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RRS pitched well, we gained a game on the Nationals, and Ichiro picked up three more hits, and yet for a good ten minutes after the game all I could think about was how utterly dismayed I am by Yuni's stunning regression. The man is 26 years old. 26. In theory he should just be beginning his peak. Instead he's taken a step back at the plate while simultaneously taking several more better-documented steps back in the field. It was kind of fitting that the game ended the way it did - Yuni tried to pull an unpullable pitch and grounded into a bases loaded double play he might've been able to beat out four years ago. I won't say it was "classically Yuni," since the pitch was at least within the strike zone, but it seems appropriate that one massive letdown should be directly responsible for concluding another.

I don't know what causes this sort of thing. Yuni's career has collapsed. Perhaps not irreversibly so, but as of this moment, he's a terrible all-around regular who was supposed to be so much more than that. Why? I know Tango has suggested that there might be some personal reason behind the decline of Yuni's defense, since such a phenomenon is borderline unprecedented, but lacking any sort of inside information, the whole thing is both bothersome and incredibly puzzling. Why us? Why Yuni? Why now? Players flame out all the time, but rarely do they do it at such a young age after already establishing themselves in the Major Leagues. The true story behind Yuni's career - if one exists - if it ever comes out - will either be wildly fascinating or profoundly disappointing.

But I suppose we have all offseason (and probably several more regular seasons after that) to talk about Yuni. Today was about RRS finally showcasing some legitimate talent out of the rotation. As is the case whenever anyone makes a good start against a bad offense, we need to take all the results with a grain of salt, but tonight RRS did everything he needs to do to stick as a legitimate #4/5 and, by lasting 114 pitches, even a little bit more. He threw enough strikes. He missed enough bats. He induced enough weak contact. His location - as always - could've been better, as he both missed off the plate and spent a little too much time up in the zone over it, but then nobody's asking RRS to save the rotation. That's not something for which he's cut out, and that's not his responsibility. His responsibility is to eat a handful of innings without embarrassing himself, and tonight he did what Jarrod Washburn does in his good starts, and for a fraction of the price. Hey, guess what? That's the point of the whole thing. It has been my firm belief for a while now that RRS is capable of approximating, equaling, or even slightly exceeding Jarrod Washburn's contribution for close to the league minimum. Tonight, he finally proved he can do it. Good on you, Ryan. You deserved better than you got.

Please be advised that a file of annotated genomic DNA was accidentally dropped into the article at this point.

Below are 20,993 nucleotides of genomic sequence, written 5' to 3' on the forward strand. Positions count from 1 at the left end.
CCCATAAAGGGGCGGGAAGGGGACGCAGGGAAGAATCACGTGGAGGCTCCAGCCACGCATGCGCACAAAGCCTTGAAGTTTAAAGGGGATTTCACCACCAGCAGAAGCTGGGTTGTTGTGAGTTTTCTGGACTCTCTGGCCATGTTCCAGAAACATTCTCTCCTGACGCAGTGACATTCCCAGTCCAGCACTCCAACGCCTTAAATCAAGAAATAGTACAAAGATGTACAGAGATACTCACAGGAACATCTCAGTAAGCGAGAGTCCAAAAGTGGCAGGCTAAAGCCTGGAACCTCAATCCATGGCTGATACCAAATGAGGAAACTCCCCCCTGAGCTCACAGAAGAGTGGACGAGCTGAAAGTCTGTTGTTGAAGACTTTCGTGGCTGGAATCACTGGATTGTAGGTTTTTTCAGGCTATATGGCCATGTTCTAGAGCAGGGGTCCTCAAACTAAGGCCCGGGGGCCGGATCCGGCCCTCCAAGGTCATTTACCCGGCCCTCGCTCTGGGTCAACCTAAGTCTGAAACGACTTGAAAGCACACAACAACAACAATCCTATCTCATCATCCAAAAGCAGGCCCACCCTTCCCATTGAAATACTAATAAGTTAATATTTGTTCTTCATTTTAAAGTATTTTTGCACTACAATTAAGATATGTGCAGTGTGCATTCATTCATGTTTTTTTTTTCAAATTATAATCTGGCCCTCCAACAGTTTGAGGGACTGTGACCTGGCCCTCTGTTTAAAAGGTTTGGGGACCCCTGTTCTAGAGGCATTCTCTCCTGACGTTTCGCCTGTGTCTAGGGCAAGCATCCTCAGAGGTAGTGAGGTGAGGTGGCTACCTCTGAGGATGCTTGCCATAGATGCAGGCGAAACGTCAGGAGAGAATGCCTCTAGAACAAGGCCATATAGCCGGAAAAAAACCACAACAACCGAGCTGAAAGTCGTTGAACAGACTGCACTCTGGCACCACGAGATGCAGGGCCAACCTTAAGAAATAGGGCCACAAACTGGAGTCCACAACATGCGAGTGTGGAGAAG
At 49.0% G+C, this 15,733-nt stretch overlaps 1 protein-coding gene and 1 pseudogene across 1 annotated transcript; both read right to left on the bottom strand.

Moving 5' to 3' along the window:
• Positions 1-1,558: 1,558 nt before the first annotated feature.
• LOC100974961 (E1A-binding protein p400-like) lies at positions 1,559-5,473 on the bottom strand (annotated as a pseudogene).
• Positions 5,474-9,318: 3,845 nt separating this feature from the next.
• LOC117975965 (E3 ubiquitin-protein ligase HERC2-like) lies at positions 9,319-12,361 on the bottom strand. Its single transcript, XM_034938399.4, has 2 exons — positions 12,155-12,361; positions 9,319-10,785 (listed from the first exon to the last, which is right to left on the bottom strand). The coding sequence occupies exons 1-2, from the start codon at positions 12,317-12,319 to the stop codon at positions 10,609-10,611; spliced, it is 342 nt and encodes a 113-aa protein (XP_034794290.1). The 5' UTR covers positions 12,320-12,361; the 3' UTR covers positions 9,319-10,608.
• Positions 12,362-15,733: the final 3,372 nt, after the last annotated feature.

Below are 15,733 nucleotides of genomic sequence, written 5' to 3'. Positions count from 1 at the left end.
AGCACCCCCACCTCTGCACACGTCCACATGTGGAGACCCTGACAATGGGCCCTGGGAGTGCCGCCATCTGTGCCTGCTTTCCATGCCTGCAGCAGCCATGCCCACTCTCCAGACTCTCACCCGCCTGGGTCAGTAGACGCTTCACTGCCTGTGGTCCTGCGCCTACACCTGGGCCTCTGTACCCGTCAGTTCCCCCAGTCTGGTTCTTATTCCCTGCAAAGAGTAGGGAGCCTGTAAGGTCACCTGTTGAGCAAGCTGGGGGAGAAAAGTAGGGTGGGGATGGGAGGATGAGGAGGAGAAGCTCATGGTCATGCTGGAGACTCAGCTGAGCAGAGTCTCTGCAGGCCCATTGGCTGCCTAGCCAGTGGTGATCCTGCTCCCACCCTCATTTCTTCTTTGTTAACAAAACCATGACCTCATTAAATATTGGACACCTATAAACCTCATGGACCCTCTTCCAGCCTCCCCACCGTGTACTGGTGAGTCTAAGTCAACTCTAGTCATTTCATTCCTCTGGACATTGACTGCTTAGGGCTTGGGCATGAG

One thing that does concern me is that pitch count. 114 is more pitches than RRS has thrown in a single game in years and years, and while they weren't particularly taxing, and while he wasn't struggling to maintain his velocity, I wonder if that could be a factor his next time out against Minnesota. I'm not saying anything's going to happen, but I wouldn't be too terribly surprised if he has a rougher go of it next Tuesday. Unless recent research that I've missed has indicated otherwise, I believe unusually high pitch counts have a tendency to manifest themselves in a pitcher's next start, and for Ryan, this was quite a lot of work. So it's something to watch for. But for as curious as I am to find out if/how this will affect him down the road, 114 pitches? I didn't think he had it in him. That scores points with both me AND the organization, which is a rare feat indeed.

Today I am encouraged by RRS and further discouraged by the team as a unit. I suppose things could be worse.


Biggest Contribution: RRS, +21.8%
Biggest Suckfest: Yuniesky Betancourt, -36.9%
Most Important AB: Betancourt DP, -32.0%
Most Important Pitch: Brown homer, -18.2%
Total Contribution by Pitcher(s): +25.8%
Total Contribution by Lineup: -75.8%
Total Contribution by Opposition: 0.0%
(What is this chart?)